The reason I like to use ssh over https is because I hate to provide my username and password on every remote actions like git clone, git pull, or git push. Sure, I could use a credential manager but why would I do that when I can simply configure ssh keys ?

On the contrary, Github actually suggest using https over ssh mainly because it is the easiest to set up for novice users and https is almost never blocked by firewalls.

1. Generate ssh keys

First thing first - make sure you have a ~/.ssh directory.

❯ mkdir ~/.ssh

This is the file in which we'll store our keys and configuration for ssh.

Create an ssh key pair with ssh-keygen command. It'll ask you for the key name - I'd suggest using id_rsa_github just to stay consistent with this post.

# First navigate to the ~/.ssh directorycd ~/.ssh

# Generate the ssh key pair
❯ ssh-keygen -t rsa -b 4096 -C "<your_email>"

Generating public/private rsa key pair.
Enter file in which to save the key (/home/gunners/.ssh/id_rsa): id_rsa_github
Enter passphrase (empty for no passphrase):
Enter same passphrase again:

This command generates two files: id_rsa_github and in your ~/.ssh directory. One is a public key which you should upload on Github and the other is a private key that you should keep on your local computer.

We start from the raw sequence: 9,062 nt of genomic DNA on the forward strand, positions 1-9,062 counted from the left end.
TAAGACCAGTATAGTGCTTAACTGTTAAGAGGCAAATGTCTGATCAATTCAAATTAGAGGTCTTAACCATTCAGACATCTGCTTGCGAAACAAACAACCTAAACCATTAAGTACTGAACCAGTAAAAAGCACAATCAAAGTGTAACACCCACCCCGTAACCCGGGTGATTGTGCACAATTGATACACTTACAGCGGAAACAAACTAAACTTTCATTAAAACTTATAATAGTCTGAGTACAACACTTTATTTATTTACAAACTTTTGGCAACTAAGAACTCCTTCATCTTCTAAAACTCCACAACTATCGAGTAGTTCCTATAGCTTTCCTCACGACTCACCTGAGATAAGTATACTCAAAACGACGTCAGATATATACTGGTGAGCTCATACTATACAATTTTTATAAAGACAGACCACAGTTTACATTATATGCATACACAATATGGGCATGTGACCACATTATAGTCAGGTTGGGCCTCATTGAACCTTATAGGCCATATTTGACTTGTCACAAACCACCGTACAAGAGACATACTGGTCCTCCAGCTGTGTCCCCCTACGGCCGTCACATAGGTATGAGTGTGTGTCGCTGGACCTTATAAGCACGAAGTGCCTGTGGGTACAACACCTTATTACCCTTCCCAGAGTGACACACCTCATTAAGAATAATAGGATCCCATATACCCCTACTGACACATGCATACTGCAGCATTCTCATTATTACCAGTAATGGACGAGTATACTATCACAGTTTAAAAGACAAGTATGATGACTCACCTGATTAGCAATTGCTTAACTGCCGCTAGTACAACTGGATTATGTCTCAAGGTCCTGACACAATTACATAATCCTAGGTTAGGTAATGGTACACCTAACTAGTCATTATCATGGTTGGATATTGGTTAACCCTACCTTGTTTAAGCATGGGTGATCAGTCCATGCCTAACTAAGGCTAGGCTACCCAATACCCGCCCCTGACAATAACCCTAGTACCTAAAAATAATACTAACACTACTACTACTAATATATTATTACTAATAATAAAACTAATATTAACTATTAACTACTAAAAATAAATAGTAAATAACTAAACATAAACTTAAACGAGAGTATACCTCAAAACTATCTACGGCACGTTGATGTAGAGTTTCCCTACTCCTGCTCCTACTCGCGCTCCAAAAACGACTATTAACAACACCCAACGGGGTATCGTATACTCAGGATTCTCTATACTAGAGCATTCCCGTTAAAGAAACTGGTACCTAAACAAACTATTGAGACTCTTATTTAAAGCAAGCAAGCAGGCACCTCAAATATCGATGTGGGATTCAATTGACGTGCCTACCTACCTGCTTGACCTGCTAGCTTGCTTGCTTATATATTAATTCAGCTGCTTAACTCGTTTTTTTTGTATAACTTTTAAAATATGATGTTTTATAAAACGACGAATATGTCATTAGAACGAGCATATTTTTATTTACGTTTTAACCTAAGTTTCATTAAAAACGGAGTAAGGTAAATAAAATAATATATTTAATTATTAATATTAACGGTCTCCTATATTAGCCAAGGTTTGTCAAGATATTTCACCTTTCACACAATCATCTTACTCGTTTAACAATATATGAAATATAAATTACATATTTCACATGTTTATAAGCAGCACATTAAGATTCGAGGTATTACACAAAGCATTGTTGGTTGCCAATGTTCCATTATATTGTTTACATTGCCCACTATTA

2. Upload the public key to Github.

Go to and click on New SSH Key.

Add a suitable title and copy all the content from the file to the key section. The pub file is just a simple plain text file. You can open it with any text editor like notepad, sublime text, gedit, etc...

3. Add ssh-keys

If you try to perform some remote actions, like cloning a repo, you'll get an error like this.

git clone [email protected]:adityathebe/dotfiles.git
Cloning into 'dotfiles'...
[email protected]: Permission denied (publickey).
fatal: Could not read from remote repository.

Please make sure you have the correct access rights
and the repository exists.

This is because git does not know where to look for the ssh key (Remember the id_rsa_github key we generated in ~/.ssh directory?)

So to let git know that you do indeed have an ssh key use these two commands

eval "$(ssh-agent -s)"

❯ ssh-add ~/.ssh/id_rsa_github

Now you can perform any git remote actions.

However, if you close the current terminal session and try to clone again, you'll get the same error.

You could add the keys manually again with the ssh-add command but I'll show you a much elegant way.

Permanently add the ssh-keys

Now make sure you have the ~/.ssh/config file. If it's not there you can simply create it

❯ touch ~/.ssh/config

It's important the config file has it's permission set to 600.

chmod 600 ~/.ssh/config

This config file is read by the ssh command on every execution.

Add the following lines to the ~/.ssh/config file.

  User git
  IdentityFile ~/.ssh/id_rsa_github

And that's it !

Beware !!

You might still be prompted for your password. This happens if you initially cloned the repository with an https url. So make sure the remote origin url is an ssh url.

1. Check your existing remote's urls

git remote -v

origin (fetch)
origin (push)

2. Change your remote's URL from HTTPS to SSH

Grab the ssh clone url from Github

github clone with ssh

git remote set-url origin [email protected]:adityathebe/

3. Verify

git remote -v

origin  [email protected]:adityathebe/ (fetch)
origin  [email protected]:adityathebe/ (push)

Be sure to clone with ssh from now on :)